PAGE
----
Travel Expenses: What You Need to Know

Tips help small business owners determine which travel expenses are deductible according to federal tax guidelines


As an individual always looking for new destinations and something new to write about while looking for new business, my least favorite thing to do is my expense reports.

However, this chore is a fact of our life every year. The following is a summary of helpful tips concerning business travel expenses.

What are Travel Expenses?
Travel expenses are the ordinary and necessary expenses of traveling away from home for your business, profession or job. Generally, employees deduct these expenses using Form 2106 or Form 2106-EZ and on Form 1040, Schedule A. You cannot deduct expenses that are lavish, extravagant or that are for personal purposes (all available on the IRS Topic 511 – Business Travel Expenses).

Once you have determined that you are traveling away from your tax home, you can determine what travel expenses are deductible. Generally, your tax home is the entire city or general area where your main place of business or work is located, regardless of where you maintain your family home.

You can deduct ordinary and necessary expenses you have when you travel away from home on business. The type of expense you can deduct depends on the facts and your circumstances. (To access the following “tables,” simply click when prompted, more info is available on Small Business notes–travel expenses.)

Table 1 (from Small Business Notes) summarizes travel expenses you may be able to deduct. You may have other deductible travel expenses that aren’t covered there, depending on the facts and your circumstances.

When you travel away from home on business, you should keep records of all the expenses you have and any advances you receive from your employer. You can use a log, diary, notebook or any other written record to keep track of your expenses. The types of expenses you need to record, along with supporting documentation, are described in Table 4 (see Chapter 5).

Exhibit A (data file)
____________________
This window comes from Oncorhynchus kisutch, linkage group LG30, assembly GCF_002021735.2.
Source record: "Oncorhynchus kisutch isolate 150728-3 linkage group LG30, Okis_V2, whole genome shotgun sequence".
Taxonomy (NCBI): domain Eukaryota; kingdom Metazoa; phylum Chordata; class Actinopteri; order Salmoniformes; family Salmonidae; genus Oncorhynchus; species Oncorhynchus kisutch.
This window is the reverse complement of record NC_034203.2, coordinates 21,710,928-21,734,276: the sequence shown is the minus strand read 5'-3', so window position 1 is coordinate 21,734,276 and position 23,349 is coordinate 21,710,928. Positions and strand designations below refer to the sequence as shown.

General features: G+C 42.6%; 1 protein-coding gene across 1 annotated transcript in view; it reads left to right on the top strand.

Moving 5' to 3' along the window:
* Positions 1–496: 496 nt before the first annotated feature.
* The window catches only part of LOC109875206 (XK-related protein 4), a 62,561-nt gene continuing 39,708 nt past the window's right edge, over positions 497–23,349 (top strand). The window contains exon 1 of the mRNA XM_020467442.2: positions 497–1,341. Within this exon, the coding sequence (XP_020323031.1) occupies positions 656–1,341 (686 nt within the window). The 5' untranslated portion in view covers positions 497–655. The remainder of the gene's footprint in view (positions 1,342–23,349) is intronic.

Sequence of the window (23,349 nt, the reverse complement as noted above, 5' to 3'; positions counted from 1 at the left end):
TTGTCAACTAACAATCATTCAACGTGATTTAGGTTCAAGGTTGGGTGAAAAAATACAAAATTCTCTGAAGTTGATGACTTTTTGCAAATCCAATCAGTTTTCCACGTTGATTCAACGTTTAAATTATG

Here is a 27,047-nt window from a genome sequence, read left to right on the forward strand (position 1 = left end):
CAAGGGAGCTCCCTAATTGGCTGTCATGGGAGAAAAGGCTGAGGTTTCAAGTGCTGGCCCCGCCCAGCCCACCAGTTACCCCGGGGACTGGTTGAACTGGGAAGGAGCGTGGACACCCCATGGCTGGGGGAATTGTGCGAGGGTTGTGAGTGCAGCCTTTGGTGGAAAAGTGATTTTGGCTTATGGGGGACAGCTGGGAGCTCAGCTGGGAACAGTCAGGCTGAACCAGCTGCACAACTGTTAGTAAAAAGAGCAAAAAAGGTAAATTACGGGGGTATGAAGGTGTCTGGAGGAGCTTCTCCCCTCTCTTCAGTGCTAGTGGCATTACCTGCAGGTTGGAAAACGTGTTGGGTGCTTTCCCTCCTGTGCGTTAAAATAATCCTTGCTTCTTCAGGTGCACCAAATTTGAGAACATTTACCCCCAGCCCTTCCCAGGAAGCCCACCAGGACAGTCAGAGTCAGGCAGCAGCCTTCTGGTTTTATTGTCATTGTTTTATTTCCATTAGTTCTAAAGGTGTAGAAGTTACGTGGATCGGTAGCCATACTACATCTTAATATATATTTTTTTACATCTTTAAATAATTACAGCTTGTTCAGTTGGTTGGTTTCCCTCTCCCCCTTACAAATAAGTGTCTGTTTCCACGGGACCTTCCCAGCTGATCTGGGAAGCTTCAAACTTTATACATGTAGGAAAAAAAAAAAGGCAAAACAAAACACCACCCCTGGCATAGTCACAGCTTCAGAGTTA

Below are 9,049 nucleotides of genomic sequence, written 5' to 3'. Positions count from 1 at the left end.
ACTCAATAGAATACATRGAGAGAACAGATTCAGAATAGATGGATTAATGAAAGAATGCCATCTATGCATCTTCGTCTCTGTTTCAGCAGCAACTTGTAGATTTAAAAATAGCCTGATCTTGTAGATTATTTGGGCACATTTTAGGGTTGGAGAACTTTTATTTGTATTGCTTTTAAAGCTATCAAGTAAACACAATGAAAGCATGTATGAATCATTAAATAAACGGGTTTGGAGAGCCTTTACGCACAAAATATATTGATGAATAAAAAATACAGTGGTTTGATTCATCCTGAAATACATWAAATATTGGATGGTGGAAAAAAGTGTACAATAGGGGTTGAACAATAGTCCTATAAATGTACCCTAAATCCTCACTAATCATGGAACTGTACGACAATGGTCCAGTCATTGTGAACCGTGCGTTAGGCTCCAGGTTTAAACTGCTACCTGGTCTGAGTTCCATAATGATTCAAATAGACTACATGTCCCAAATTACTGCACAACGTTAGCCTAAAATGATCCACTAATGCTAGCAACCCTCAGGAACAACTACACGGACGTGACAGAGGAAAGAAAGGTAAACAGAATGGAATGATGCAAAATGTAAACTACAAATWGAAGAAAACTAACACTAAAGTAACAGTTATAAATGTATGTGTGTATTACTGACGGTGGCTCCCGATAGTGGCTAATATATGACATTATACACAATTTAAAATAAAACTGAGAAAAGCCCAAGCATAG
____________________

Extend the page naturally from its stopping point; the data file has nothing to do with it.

If you have one expense that includes the costs of meals, entertainment and other services (e.g., lodging or transportation), you must allocate that expense between the cost of meals and entertainment and the cost of other services. You must have a reasonable basis for making this allocation. For example, you must allocate your expenses if a hotel includes one or more meals in its room charge.

Guest Expenses
Should a family member or friend accompany you on a business trip or to a business convention, you generally cannot deduct his or her travel expenses. However, you can deduct the travel expenses of someone who goes with you if it is your employee or the individual has a business purpose for the travel event.

If traveling with a business associate who meets the conditions above, you can deduct the travel expenses for that person. A business associate is someone with whom you could reasonably expect to actively conduct business. A business associate can be a current or prospective (likely to become) customer, client, supplier, employee, agent, partner or professional advisor.

A business purpose exists if you can prove a real business need for the individual’s presence. Incidental services, such as typing notes or assisting in entertaining customers, are not enough to make the expenses deductible.
For Example: Sam drives to Chicago on business and takes his wife, Joan, with him. Joan is not Sam’s employee. Joan occasionally types notes, performs similar services, and accompanies Sam to luncheons and dinners. The performance of these services doesn’t establish that her presence on the trip is necessary for Sam to conduct business. Her expenses are not deductible. Sam pays $115 a day for a double room. A single room costs $90 a day. He can deduct the total cost of driving his car to and from Chicago, but only $90 a day for his hotel room. If he uses public transportation, he can deduct only his fare.

Travel expenses for conventions are deductible if you can show that your attendance benefits your trade or business. Special rules apply to conventions held outside the North American area.


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